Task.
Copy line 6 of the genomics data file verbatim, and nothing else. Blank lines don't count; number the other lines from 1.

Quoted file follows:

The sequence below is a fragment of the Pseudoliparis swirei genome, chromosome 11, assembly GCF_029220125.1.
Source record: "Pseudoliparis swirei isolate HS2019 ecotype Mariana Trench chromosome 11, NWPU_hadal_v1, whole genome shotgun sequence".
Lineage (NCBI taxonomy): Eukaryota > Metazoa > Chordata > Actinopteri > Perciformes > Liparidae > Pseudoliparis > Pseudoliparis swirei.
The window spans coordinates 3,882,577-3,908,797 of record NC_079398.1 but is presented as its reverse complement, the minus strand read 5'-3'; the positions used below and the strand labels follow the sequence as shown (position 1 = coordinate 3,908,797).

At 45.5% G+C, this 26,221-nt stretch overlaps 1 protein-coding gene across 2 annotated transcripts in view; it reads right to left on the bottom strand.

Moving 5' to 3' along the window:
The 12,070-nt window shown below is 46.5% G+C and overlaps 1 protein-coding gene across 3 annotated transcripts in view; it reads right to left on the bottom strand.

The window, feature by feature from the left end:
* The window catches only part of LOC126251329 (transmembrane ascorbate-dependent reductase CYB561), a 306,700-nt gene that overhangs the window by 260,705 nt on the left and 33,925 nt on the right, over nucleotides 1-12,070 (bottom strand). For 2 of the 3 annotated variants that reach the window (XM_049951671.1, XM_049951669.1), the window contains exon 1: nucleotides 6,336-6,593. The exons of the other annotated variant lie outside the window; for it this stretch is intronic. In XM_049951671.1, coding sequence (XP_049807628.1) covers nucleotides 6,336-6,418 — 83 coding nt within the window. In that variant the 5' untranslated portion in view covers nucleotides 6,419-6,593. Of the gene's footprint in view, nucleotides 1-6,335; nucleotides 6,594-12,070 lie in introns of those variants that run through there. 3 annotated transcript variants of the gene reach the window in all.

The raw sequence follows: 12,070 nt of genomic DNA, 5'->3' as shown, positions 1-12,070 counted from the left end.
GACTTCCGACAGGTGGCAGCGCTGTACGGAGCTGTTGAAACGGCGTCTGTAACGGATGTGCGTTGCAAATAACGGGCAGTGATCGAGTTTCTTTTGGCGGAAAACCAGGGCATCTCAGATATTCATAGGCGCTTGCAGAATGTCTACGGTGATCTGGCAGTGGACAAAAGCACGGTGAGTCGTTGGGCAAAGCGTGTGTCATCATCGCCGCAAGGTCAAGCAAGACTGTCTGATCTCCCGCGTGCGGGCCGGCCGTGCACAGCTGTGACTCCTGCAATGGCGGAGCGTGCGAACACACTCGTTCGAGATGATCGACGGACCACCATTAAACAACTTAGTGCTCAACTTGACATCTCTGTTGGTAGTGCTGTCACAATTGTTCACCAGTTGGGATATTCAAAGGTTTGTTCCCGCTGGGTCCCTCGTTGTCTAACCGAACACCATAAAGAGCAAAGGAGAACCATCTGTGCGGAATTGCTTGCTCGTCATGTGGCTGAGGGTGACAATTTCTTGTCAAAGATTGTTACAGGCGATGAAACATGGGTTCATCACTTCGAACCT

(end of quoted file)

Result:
Moving 5' to 3' along the window: